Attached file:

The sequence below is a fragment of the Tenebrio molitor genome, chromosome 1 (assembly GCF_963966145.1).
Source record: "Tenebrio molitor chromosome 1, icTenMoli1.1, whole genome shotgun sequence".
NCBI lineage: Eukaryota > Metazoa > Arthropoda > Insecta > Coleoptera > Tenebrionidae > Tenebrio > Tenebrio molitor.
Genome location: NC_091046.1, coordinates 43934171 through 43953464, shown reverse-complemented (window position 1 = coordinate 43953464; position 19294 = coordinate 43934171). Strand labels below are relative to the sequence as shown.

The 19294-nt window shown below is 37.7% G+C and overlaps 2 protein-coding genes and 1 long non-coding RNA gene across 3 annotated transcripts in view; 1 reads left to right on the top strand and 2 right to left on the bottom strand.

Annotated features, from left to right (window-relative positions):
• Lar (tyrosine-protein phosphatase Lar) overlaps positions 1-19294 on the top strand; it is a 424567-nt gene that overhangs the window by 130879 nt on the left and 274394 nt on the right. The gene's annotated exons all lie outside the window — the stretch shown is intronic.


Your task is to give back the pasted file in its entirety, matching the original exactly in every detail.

The sequence below is a fragment of the Tenebrio molitor genome, chromosome 1 (assembly GCF_963966145.1).
Source record: "Tenebrio molitor chromosome 1, icTenMoli1.1, whole genome shotgun sequence".
NCBI lineage: Eukaryota > Metazoa > Arthropoda > Insecta > Coleoptera > Tenebrionidae > Tenebrio > Tenebrio molitor.
Genome location: NC_091046.1, coordinates 43934171 through 43953464, shown reverse-complemented (window position 1 = coordinate 43953464; position 19294 = coordinate 43934171). Strand labels below are relative to the sequence as shown.

The 19294-nt window shown below is 37.7% G+C and overlaps 2 protein-coding genes and 1 long non-coding RNA gene across 3 annotated transcripts in view; 1 reads left to right on the top strand and 2 right to left on the bottom strand.

Annotated features, from left to right (window-relative positions):
• Lar (tyrosine-protein phosphatase Lar) overlaps positions 1-19294 on the top strand; it is a 424567-nt gene that overhangs the window by 130879 nt on the left and 274394 nt on the right. The gene's annotated exons all lie outside the window — the stretch shown is intronic.